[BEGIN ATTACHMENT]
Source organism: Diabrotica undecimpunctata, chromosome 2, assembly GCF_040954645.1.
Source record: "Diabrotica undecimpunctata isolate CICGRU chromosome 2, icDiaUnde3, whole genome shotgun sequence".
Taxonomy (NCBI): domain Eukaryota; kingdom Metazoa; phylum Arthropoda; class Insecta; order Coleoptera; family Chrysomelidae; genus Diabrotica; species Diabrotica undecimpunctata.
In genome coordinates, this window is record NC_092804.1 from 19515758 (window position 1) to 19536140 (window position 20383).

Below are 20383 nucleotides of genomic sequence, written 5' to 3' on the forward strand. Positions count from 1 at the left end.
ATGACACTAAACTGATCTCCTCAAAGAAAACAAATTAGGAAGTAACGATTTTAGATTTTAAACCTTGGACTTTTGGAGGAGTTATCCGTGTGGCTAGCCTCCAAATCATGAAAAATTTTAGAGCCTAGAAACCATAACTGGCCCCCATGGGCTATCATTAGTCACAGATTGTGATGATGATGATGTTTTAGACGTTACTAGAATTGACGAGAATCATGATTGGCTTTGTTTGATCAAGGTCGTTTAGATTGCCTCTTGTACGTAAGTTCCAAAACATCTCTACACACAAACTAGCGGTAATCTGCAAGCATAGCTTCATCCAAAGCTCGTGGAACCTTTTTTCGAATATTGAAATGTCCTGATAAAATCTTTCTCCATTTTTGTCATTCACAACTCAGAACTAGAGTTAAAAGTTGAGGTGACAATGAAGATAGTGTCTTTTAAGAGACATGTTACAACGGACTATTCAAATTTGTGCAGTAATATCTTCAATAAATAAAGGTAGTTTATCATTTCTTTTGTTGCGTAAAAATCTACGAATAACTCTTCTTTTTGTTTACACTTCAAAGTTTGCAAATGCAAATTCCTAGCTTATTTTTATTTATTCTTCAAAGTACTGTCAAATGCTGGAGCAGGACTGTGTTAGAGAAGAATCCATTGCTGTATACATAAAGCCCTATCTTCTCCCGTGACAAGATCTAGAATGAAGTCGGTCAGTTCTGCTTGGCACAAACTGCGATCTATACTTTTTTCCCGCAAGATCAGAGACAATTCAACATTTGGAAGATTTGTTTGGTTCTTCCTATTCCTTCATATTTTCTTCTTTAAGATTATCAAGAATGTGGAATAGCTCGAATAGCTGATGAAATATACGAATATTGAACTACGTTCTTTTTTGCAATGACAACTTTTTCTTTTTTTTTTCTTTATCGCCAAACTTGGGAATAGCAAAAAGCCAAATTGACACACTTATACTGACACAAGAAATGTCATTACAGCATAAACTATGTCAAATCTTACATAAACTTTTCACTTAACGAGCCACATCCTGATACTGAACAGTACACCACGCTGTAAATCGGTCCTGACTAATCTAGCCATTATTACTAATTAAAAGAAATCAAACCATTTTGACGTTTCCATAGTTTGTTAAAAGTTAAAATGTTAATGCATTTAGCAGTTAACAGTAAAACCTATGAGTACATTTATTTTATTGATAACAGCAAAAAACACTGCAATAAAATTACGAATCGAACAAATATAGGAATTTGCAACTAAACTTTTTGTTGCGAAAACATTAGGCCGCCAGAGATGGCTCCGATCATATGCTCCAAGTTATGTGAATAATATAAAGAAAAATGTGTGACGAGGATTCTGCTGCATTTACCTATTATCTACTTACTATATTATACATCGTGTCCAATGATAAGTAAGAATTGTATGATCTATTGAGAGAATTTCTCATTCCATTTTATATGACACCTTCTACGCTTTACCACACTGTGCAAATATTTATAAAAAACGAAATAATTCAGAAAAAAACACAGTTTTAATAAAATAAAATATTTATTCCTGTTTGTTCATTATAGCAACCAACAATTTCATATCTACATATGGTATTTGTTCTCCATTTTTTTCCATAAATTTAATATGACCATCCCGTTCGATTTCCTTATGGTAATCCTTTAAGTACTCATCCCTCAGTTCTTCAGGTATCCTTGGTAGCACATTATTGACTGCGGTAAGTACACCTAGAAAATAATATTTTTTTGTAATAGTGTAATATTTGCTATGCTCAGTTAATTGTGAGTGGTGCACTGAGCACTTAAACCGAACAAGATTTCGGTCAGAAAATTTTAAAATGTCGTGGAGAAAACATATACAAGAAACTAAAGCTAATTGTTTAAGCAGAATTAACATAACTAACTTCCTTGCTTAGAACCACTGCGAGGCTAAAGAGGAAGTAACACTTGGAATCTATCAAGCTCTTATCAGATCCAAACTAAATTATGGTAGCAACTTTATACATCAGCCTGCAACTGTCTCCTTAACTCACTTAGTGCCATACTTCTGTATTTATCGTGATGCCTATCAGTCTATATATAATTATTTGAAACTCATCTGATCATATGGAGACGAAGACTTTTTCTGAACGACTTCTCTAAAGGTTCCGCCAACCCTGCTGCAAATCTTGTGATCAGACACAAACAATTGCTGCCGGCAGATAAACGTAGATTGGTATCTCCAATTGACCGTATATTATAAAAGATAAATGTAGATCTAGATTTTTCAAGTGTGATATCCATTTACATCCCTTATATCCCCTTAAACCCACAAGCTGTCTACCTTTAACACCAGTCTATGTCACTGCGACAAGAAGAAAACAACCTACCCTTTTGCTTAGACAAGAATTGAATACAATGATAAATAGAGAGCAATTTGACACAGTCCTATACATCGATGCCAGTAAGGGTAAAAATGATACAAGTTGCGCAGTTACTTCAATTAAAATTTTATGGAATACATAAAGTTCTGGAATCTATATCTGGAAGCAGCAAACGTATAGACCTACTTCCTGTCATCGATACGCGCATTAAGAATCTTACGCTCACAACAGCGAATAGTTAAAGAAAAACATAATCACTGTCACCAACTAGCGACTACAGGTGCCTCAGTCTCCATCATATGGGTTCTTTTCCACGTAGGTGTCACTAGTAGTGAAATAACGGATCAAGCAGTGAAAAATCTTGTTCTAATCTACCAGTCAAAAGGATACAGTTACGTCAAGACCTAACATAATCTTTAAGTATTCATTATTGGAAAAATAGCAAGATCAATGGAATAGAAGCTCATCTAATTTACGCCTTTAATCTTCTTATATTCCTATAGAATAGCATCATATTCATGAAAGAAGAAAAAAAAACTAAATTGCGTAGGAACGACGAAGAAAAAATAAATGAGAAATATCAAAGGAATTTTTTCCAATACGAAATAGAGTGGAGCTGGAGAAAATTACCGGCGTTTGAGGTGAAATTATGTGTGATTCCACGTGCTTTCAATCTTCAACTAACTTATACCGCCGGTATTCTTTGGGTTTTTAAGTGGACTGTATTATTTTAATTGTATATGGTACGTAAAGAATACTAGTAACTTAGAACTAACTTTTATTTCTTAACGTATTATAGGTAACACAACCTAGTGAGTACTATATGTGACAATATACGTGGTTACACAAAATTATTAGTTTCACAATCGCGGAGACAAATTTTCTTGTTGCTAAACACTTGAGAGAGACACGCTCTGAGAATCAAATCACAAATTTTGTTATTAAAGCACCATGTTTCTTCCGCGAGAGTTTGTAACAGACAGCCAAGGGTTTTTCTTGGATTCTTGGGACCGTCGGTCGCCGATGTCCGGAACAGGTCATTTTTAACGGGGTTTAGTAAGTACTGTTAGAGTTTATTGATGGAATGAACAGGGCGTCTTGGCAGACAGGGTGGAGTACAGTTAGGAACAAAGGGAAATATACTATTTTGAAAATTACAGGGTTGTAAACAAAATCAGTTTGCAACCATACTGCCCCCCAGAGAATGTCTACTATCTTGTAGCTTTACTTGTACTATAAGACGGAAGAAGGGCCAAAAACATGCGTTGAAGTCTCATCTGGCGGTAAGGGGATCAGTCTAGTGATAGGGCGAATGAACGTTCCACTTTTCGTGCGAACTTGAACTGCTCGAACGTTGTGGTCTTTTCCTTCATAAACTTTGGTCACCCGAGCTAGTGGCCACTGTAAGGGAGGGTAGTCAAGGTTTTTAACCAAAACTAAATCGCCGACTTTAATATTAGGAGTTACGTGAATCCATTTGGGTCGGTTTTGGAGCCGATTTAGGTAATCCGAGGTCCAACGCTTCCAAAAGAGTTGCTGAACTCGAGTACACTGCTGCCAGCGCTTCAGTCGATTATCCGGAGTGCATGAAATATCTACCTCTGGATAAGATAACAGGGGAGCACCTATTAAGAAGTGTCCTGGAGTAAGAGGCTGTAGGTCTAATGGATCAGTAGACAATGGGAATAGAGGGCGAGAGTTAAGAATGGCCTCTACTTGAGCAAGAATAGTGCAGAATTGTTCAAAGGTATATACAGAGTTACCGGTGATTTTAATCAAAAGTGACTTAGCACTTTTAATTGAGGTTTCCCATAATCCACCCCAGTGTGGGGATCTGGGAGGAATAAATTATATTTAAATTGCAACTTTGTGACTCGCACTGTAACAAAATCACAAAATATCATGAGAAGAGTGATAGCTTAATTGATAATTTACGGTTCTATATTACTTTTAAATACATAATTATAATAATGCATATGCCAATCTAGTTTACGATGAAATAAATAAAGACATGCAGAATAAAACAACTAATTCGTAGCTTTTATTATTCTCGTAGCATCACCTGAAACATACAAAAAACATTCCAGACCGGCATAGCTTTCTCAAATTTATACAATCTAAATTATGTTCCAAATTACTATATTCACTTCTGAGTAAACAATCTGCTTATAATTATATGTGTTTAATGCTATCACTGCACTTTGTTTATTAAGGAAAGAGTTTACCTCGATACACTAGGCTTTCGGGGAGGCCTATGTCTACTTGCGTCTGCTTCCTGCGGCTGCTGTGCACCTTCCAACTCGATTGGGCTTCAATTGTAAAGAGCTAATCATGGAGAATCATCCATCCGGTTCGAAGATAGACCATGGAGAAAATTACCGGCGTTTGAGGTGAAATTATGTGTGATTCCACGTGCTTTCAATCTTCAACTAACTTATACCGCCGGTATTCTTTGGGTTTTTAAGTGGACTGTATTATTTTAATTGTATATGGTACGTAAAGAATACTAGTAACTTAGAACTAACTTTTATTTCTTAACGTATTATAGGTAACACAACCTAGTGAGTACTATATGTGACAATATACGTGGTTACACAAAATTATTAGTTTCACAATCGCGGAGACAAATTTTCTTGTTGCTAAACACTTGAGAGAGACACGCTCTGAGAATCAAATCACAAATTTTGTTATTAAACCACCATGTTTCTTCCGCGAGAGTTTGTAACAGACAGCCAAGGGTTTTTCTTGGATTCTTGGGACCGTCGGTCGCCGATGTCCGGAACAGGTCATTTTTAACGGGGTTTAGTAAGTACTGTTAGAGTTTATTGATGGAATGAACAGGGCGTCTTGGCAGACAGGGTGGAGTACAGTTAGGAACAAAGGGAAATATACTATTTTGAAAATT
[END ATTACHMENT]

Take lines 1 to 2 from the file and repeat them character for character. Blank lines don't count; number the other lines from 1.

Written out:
Source organism: Diabrotica undecimpunctata, chromosome 2, assembly GCF_040954645.1.
Source record: "Diabrotica undecimpunctata isolate CICGRU chromosome 2, icDiaUnde3, whole genome shotgun sequence".